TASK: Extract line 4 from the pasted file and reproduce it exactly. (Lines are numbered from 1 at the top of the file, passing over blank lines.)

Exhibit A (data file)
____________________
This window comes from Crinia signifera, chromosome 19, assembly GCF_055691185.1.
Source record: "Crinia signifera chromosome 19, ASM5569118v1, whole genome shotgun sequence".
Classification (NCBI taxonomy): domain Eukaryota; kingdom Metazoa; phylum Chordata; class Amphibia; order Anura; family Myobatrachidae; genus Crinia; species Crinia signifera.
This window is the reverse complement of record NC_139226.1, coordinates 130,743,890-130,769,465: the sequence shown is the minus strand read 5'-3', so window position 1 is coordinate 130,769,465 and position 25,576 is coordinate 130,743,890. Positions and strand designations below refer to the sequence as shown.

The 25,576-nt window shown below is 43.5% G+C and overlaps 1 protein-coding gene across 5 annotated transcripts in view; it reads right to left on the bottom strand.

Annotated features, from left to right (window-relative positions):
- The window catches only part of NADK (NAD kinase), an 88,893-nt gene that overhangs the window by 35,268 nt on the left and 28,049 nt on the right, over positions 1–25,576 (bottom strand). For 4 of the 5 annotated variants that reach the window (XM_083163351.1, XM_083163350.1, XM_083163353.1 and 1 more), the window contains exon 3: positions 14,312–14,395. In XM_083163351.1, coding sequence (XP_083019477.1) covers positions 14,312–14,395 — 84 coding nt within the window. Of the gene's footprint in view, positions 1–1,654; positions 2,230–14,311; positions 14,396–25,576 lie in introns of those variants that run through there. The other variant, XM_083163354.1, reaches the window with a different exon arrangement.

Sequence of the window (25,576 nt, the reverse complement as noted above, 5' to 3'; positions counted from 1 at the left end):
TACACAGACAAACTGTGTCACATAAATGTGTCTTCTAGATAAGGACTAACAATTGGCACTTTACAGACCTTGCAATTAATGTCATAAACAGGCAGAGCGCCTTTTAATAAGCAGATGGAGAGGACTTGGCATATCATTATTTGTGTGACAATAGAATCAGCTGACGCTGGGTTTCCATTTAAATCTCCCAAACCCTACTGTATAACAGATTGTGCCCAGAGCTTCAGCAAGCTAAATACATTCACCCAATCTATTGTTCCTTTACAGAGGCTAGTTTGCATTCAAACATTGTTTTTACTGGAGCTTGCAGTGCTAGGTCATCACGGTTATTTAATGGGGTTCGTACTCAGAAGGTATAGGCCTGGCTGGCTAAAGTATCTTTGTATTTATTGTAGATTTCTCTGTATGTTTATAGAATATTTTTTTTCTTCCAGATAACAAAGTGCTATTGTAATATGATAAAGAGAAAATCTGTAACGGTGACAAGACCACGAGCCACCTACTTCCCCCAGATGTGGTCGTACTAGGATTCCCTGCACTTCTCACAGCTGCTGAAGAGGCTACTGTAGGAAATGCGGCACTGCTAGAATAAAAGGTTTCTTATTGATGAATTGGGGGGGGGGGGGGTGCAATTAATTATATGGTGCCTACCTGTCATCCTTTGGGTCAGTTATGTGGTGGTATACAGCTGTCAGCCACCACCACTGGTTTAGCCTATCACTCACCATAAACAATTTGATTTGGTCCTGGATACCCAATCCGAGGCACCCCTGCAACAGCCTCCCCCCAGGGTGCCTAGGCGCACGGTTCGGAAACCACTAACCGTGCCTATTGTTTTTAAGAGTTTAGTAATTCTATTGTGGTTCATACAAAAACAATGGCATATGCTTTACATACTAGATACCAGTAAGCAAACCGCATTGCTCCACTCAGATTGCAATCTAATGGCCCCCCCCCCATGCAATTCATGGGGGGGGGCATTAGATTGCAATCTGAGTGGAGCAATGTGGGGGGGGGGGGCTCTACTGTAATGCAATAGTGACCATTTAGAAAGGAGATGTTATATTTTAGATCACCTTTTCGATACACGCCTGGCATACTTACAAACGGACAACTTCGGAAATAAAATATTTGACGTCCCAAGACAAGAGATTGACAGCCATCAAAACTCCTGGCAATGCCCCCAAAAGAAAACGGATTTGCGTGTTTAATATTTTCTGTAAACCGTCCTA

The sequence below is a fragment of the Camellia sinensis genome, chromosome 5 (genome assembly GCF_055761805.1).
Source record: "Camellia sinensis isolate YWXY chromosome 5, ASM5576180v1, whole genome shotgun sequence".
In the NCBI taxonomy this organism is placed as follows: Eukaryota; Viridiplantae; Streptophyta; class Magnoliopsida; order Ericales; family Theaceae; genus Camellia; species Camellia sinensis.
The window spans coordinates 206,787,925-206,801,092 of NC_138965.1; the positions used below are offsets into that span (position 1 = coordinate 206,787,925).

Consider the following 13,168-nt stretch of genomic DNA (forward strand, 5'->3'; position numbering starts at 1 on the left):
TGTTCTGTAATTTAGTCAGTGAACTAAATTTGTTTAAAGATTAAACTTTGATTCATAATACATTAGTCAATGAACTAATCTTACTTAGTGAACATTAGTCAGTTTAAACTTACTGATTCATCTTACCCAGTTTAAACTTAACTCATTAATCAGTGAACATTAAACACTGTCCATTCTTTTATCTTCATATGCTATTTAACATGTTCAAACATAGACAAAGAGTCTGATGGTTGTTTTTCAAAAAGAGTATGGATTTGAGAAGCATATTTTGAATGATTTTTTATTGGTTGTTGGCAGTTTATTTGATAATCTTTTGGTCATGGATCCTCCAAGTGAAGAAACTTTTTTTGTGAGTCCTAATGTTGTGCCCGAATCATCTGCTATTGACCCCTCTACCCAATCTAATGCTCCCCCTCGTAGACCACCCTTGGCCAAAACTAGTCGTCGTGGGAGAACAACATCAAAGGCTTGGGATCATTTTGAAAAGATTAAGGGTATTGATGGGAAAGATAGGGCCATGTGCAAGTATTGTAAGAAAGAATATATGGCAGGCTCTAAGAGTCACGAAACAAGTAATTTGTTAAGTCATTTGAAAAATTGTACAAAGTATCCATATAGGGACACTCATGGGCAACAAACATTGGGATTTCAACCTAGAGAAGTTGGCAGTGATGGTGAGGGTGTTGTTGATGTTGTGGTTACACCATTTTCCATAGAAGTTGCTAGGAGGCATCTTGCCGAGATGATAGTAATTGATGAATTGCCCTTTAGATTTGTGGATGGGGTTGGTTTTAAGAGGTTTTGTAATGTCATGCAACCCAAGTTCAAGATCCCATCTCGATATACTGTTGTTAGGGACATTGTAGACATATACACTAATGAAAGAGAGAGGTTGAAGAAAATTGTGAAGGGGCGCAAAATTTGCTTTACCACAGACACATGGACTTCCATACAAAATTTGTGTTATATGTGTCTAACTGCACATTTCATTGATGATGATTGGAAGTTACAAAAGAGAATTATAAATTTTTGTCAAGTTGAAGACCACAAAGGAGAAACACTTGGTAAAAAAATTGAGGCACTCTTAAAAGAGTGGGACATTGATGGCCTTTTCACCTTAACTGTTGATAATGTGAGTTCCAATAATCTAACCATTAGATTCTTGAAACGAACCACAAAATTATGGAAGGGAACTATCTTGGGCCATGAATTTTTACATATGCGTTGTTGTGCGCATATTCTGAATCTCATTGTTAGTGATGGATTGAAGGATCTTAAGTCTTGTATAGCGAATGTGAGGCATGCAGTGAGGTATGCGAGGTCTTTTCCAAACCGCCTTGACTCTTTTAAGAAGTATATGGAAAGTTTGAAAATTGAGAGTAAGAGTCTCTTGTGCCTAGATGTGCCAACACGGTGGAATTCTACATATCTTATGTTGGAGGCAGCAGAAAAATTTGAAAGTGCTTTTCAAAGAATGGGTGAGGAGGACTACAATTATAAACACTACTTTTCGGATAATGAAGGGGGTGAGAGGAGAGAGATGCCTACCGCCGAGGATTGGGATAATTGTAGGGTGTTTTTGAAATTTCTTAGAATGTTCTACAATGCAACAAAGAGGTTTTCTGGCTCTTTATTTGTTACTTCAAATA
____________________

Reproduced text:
This window is the reverse complement of record NC_139226.1, coordinates 130,743,890-130,769,465: the sequence shown is the minus strand read 5'-3', so window position 1 is coordinate 130,769,465 and position 25,576 is coordinate 130,743,890. Positions and strand designations below refer to the sequence as shown.